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My Eastbourne and Wimbledon Odyssey : Misery Chapter Two
Last uploaded : Friday 8th Jul 2011 at 01:30
Contributed by : Carol Gould



In my previous article I recounted the bizarre experiences I had in Eastbourne on my first UK holiday in five years.

I would like now to turn to even more bizarre events during my visit as well as some unpleasant encounters in London.

No sooner had I arrived in the coastal town than I discovered that my sunglass frames had come apart. The following day I went out early in the morning to the local independent optician. They told me they would have to send my sunglasses away and that the repair could take up to a fortnight. That being unsatisfactory I went to the local chain optician who told me ‘health and safety’ regulations precluded their having a soldering iron on site. Evidently the tiny metal joint on my glasses could be soldered together but they concluded it was not something they could do. I then migrated to Boots the Opticians who offered the same appraisal. They suggested I go to another local optician near the railway station but by then I was tired.

It was nearing lunchtime so I decided to stop by Millie’s Cookies and buy some ‘dessert’ -- a cookie and coffee and to move nextdoor to a sandwich bar for a cheese and ham toastie. The Millie’s server warned me that the people nextdoor went crazy if Millie’s customers sat in the plaza but I decided that buying a sandwich would allow me to sit at one of the pretty tables so I did just that.

Frustrated with the sunglasses situation but happy to be sitting down I put the sandwich in its plate and the cup of coffee on a table in the outside plaza. Out strode an angry-looking female demanding the following, ‘Madam, you cannot sit here advertising Millie’s Cookies.’ I told her had bought the sandwich at her establishment but she insisted I put the coffee on a chair or on the floor out of sight or LEAVE. I refused to leave and handed her the plate with the sandwich and asked for a refund. She refused. I shouted at the top of my lungs at her until everyone in the shopping plaza was staring at me, but I had simply had enough of ‘helfun safety’ and now regulations about where one could have a coffee and sanny. I also reminded her that when I first came to England from the USA in the 1970s I loved the laid back-ness of the British and that one could eat a scotch egg and a beer outside a caff or pub and nobody would chase you. She retreated and I fully expected the police to arrive but I managed to wolf my sandwich, gulp my coffee and tell the Millie’s folks what had happened. Of course they reminded me they had warned me of the café’s ire.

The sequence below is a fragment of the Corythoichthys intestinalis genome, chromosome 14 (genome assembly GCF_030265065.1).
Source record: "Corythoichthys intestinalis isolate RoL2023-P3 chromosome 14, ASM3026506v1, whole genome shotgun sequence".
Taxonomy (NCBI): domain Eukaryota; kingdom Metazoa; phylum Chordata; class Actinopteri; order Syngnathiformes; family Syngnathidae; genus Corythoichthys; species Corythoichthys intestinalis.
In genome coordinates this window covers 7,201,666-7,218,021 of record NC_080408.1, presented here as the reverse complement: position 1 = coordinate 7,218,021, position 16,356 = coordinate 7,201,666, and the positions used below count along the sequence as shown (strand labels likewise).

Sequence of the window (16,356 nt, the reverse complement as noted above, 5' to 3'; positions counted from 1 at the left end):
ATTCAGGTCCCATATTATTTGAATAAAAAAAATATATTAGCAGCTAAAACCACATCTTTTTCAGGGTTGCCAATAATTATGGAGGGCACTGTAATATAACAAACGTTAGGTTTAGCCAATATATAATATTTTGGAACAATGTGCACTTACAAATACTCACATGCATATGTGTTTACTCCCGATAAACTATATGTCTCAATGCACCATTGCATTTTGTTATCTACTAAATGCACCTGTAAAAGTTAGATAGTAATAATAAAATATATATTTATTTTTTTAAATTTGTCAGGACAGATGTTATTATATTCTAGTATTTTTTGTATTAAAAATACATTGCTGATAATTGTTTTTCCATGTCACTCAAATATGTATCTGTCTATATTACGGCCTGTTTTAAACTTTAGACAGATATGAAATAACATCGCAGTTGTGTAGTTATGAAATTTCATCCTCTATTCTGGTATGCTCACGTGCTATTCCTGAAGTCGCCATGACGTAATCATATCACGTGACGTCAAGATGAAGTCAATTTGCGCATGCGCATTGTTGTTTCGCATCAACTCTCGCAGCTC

To my continued astonishment I went to Wimbledon on July 1st and was delighted to be handed complimentary Dove products on my way in to the grounds. I put them into my carry-all only to watch, to my utter disbelief, the security person dig deeply into my bag and extract the Dove products. Is this not theft? The products were my property. I noticed hundreds of Dove goodies in a giant transparent trash bag alongside the security table and was told we were not allowed to keep them as they were ‘contraband.’ Contraband? Has Britain gone insane? Is this going to happen at the 2012 Olympics?

My late mother was very nearly given a dishonourable discharge from the US Army because of her ‘insubordination’ in loudly remonstrating with her Commanding Officer about the segregation of the troops. So I decided to stand my ground and demanded my Dove products be given back to me. What infuriated me even more than this ridiculous rule was the way scores of sheep-like Britons allowed their Dove goodies to be confiscated without so much as a word of protest. Their passivity made me sick. The diminutive security woman, whom I established was from the Far East, refused to yield so I went into shouting mode. She disappeared and came back; again, as in Eastbourne I fully expected the police to arrive and evict me before I had even seen one tennis ball tossed, but instead she told me her supervisor said I could have the products back if I checked them and retrieved them at the end of the day. The walk to the ‘luggage check’ hut was a trek that lost me forty minutes of match enjoyment but I am, in August, still enjoying my Dove bubble bath and feel I scored some sort of small victory against creeping Orwellian fascism in once-charming Britain.

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